About a third of arable land is now moderately to severely degraded, costing the world US$400 billion in agricultural production each year, according to the U.N. Food and Agriculture Organization (FAO). But cover crops offer a potential solution, producing environmental and economic benefits urgently needed by farmers everywhere.
According to Better Soils, Better Lives Founder Roland Bunch, unsustainable farming practices, triggered by population growth, have replaced ancient conservation techniques like forest fallowing in sub-Saharan Africa. “As a result, the organic matter content of the soil has dropped from the normal 4 percent before the 1980s, to less than 1 percent today,” he writes.
Soil organic matter (SOM) can bring invaluable benefits to the soil, including a sturdier soil structure, a higher water retention rate, an enhanced nutrient profile, and strengthened resilience against chemical changes, according to a study in the journal of Environmental Monitoring and Assessment. A lack of SOM is a key indicator of soil degradation.
The use of cover crops is one way to build SOM on farms. Bunch defines cover crops as “plants, including trees, bushes, crawlers, and creepers that fertilize the soil, control weeds, and overcome droughts.” These crops can be grown alongside cash crops or after harvest. Commonly used cover crops, especially grasses and legumes, come in annual, biennial, or perennial varieties.
“We want to think about cover crops as a system that enhances soil biology and its nutrient cycle,” environmental scientist and adjunct professor Katharhy F. tells Food Tank. By adding biomass to the soil, cover crops stimulate trillions of microbes that break down minerals necessary for plant growth, he explains. A meta-analysis published in the journal of Soil Biology and Biochemistry finds that cover crops can increase microbial abundance by nearly 30 percent compared to barren fields.
Some cover crops are scavengers, collecting nutrients left behind from cash crops that would otherwise be lost to erosion. Others attract bacteria that convert nitrogen gas to a usable form for plants.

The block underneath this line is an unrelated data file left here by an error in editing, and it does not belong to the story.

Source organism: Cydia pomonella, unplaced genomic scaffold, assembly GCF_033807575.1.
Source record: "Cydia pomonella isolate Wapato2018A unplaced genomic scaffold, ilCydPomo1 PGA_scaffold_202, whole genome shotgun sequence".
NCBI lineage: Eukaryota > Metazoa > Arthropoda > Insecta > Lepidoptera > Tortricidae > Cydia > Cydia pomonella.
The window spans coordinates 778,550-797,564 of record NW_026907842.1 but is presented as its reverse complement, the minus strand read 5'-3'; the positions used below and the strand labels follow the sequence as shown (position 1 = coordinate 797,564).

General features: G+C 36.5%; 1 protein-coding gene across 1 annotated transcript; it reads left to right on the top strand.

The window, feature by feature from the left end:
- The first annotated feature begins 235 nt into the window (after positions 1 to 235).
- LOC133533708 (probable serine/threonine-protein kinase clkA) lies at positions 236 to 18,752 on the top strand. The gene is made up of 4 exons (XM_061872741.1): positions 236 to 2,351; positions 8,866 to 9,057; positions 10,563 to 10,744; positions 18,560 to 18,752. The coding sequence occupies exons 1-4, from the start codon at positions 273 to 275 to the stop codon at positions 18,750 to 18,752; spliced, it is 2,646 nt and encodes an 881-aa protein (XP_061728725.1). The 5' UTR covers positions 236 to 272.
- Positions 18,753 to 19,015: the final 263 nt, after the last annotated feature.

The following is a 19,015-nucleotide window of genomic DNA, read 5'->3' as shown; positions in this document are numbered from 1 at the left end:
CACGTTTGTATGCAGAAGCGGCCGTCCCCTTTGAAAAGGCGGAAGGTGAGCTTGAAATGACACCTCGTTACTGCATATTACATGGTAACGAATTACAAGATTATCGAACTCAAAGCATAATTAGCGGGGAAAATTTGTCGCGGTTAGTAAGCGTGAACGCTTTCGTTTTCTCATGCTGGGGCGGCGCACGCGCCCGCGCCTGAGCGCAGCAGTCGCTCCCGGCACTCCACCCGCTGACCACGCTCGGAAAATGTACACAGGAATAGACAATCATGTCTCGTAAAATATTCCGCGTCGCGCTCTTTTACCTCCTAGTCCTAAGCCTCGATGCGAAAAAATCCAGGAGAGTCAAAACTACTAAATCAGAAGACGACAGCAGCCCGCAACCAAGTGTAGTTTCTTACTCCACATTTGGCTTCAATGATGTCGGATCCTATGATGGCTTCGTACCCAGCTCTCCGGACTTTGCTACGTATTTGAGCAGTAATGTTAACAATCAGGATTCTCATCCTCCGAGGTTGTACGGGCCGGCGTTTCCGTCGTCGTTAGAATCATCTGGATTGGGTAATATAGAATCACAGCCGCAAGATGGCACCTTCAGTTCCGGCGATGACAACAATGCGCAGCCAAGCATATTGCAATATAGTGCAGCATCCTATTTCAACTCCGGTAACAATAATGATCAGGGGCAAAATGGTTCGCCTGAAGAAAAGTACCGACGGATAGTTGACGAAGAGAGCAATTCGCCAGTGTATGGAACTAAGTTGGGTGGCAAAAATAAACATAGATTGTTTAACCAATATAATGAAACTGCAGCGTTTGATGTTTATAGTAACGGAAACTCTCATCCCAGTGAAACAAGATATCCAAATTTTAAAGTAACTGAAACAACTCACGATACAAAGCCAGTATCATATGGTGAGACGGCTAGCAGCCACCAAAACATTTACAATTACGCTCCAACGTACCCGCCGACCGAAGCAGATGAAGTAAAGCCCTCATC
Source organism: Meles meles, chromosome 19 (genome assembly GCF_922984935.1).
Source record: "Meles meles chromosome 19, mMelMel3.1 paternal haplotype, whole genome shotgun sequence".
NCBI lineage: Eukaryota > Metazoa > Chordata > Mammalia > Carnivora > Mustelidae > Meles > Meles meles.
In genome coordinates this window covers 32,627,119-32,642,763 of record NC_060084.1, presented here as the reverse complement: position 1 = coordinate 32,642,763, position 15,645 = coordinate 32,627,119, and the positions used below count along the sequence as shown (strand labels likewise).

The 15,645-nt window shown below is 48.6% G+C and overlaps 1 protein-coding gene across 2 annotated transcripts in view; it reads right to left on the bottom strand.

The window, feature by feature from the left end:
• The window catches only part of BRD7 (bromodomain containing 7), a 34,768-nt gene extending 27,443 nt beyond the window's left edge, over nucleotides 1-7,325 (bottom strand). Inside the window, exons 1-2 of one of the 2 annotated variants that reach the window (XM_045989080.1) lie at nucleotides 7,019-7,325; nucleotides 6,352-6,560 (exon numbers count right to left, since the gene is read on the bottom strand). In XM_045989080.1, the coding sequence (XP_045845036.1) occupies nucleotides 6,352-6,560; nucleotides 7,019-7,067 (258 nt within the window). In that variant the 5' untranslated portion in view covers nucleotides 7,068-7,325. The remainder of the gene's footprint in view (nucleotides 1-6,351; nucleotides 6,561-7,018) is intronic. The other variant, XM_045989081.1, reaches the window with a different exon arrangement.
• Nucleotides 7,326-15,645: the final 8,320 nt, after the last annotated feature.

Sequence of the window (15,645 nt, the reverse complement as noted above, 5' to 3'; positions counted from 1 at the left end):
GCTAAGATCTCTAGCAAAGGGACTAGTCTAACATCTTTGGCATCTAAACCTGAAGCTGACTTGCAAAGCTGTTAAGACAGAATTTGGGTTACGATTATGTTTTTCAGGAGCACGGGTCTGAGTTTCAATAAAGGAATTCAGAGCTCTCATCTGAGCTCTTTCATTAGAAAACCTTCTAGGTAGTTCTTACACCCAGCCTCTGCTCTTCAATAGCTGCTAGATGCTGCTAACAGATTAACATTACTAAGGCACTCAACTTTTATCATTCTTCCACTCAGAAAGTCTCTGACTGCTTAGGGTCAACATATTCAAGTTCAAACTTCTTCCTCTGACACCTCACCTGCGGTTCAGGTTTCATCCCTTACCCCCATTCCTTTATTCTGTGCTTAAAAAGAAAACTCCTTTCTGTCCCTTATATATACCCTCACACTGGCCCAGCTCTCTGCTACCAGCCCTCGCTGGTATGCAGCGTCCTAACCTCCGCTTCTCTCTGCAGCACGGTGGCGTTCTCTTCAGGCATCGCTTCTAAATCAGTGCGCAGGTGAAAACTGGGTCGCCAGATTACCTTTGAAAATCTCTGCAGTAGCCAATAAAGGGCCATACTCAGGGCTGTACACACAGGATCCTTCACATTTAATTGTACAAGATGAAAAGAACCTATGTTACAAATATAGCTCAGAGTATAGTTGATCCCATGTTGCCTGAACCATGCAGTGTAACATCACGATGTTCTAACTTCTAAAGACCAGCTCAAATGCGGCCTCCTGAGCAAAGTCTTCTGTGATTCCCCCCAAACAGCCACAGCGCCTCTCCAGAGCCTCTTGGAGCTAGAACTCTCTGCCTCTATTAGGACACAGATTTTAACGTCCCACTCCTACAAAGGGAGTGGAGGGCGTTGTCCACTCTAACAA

Cover crops can also serve as crucial carbon sinks. As plants absorb sunlight and convert it to carbon sugars through photosynthesis, the roots feed the microorganisms, which then decompose and store the carbon underground. This is known as carbon sequestration.
According to the Sustainable Agriculture Research and Education Program (SARE) of the U.S. Department of Agriculture (USDA), cover crops could potentially sequester an annual 60 million metric tons of carbon dioxide equivalent when planted on 20 million acres across the U.S. This is analogous to removing 12.8 million passenger vehicles off the road. Further, an eight-year study conducted in Ontario, Canada finds that each tested cover crop variety increased the soil organic carbon content of the soil–some as high as 22 percent–compared to control fields without cover crops.
Bunch adds that cover crops can attenuate the effects of droughts. “According to scientific research carried out here in Malawi, just using [cover crops] well on degraded soils will allow the rainwater infiltration rate to increase from about 15 percent to 60 percent,” he tells Food Tank.
Cover crops also provide physical coverage that blocks out sunlight, retaining the soil moisture and inhibiting the growth of weeds.
These environmental benefits help to support the optimal outcome for farmers: healthier, more robust cash crop yields, even in drought conditions.“I have seen successful cases of major soil fertility improvement among literally thousands of farmers,” Bunch tells Food Tank. In Africa, while results may initially be slow, he emphasizes, “by the third year maize yields should have doubled, and by the sixth year, they should have tripled.”
In addition to generating direct financial gains to farmers, cover crops bring important cost savings. Enhancing soil health “reduces financial liability for environmental conditions,” Katharhy F. tells Food Tank. For example, more stable soils help prevent runoff, leading to a lower risk of punitive costs from water pollution.
A “return of natural capital” also lessens the need for expensive inputs, he says. More nutrients in the soil can help farmers reduce their use of fertilizers, fewer weeds from cover crops may lead to less extensive herbicide application, and greater biodiversity reduces pesticide demand by disrupting pest and disease cycles. Meanwhile, improved soil moisture means erratic rainfall due to climate change poses less economic risk to farmers.
Producers across the world are catching on to these immense advantages. “Over 15 million farmers are using [cover crops],” Bunch says. In the U.S. alone, there was a 50 percent increase in the planting of cover crops between 2012 and 2017, USDA Economic Research Service figures reveal.
Bunch asserts that a lack of knowledge is one of the greatest impediments to utilizing cover crops. It can be challenging to determine which crops work best if resources and expertise are limited. “All we would need is for more organizations to learn about them, find out which systems are needed in each situation, and then train farmers in how to manage them,” he tells Food Tank.
Katharhy F. believes that farmers are in a position to adopt and spread this knowledge. “Sometimes game-changing ideas require timing, and I believe we are in the right time.”
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Photo by Jeremy Bishop, Unsplash